ABSTRACT: The surge for communications and data processing equipment is driven by the demand for new and improved voice, data, and video
services. To meet this demand, service providers are installing a vast amount of non-traditional equipment with more heat output and
larger footprint. This equipment at many times looks and functions like computers. Since this equipment often is not designed for the
telecommunications environment (which is significantly different from computer rooms), the existing environmental systems may not be
suitable. Furthermore, the non-traditional equipment comes from a wide range of manufacturers that may be less familiar with the
environmental constraints in telecommunications facilities.
Inadequate matching between environmental design and modern telecommunications equipment has the potential to jeopardize
multimillion-dollar investments in sophisticated electronic equipment and to interrupt a vast amount of revenue-generating services. As
the heat dissipation from telecommunications equipment continues to soar (per unit volume) due to miniaturization and higher clock
speeds, service providers and equipment manufacturers find it increasingly challenging to provide adequate equipment cooling.
Energy consumption of telecommunications equipment, internet-related computers, and networking devices has increased sharply over
the past years. Energy consumption by telecommunications gear currently accounts for 60% to 80% of the total energy consumed in central
offices (Telcordia, 1994). Most of this energy is subsequently released as heat to the surrounding equipment space. Since most of the
remaining central office energy use goes to cool the equipment room, the economic impact of making the electronic equipment
energy-efficient would be considerable for companies that use and operate telecommunications equipment. In addition, capital costs for
support systems would be reduced and thermal conditions in the equipment room would improve.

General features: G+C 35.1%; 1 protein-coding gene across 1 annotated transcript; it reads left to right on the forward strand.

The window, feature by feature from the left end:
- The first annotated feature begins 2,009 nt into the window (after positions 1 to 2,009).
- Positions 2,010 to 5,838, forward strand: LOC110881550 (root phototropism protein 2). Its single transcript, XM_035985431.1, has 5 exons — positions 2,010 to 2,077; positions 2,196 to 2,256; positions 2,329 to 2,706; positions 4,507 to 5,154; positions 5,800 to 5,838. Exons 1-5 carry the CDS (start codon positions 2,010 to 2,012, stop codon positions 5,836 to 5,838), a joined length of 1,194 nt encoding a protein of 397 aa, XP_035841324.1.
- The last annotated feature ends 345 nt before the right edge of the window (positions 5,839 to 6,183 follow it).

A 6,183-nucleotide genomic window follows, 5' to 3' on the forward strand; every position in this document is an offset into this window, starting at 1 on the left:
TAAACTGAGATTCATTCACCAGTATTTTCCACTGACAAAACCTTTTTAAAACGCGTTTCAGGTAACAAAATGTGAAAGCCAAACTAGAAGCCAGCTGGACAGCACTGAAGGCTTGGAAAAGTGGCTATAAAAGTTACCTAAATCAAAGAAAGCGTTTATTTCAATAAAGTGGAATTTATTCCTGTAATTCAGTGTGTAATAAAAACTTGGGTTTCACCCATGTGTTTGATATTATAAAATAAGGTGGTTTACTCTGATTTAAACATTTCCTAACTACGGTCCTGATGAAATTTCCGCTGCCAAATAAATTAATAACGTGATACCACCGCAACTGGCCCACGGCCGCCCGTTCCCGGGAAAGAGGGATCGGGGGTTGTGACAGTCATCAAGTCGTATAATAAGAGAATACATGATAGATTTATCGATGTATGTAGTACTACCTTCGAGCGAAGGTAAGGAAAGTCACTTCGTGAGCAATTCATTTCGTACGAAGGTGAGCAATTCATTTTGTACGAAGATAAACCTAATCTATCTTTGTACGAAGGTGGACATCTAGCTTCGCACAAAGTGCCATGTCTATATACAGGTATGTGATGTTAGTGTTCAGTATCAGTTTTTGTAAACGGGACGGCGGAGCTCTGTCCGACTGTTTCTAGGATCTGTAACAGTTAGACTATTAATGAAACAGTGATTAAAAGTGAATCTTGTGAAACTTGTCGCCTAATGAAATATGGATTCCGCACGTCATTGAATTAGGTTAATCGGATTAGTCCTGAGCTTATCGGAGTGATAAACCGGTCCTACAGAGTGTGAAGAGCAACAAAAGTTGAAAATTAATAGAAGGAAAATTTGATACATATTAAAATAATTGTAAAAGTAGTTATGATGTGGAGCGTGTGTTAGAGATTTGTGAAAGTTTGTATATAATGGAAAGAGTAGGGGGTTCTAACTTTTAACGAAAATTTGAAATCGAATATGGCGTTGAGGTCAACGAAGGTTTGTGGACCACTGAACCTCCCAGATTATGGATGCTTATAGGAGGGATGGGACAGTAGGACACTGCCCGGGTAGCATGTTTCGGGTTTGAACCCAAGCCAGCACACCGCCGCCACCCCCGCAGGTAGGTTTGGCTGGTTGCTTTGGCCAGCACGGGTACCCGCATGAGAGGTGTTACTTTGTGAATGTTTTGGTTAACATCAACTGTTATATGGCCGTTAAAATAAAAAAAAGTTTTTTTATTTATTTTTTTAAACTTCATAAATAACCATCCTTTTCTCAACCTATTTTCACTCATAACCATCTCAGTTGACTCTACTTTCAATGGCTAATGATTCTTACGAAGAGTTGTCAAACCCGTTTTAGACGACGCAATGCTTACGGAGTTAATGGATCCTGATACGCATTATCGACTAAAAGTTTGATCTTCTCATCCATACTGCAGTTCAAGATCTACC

Measures to accommodate high heat release equipment in telecommunications rooms will play a central role in tomorrow's thermal
management. Generic supplemental/spot cooling techniques as well as turnkey cooling solutions developed by the equipment manufacturers
are viable solutions. Such solutions could allow very high heat release equipment to be housed in a central office that has a heat
density at or near the cooling capacity available from the central air-handler.
GR-3028 is a requirements document for thermal management in telecommunications central offices. It provides NEBS (Network
Equipment-Building System)-related thermal management information, guidelines, targets, Objectives, and Requirements for equipment
manufacturers and service providers for ensuring network integrity while leaving room for innovative equipment designs and
GR-3028 classifies and reports relevant attributes of both the electronic equipment and the equipment room so that manufacturers
understand the various environments in which the equipment will be deployed, and so that the service providers understand the equipment
attributes for successful deployment of new telecommunications systems.
When using GR-3028, you may need to refer to GR-63. You may also want to refer to GR-26 and/or GR-43.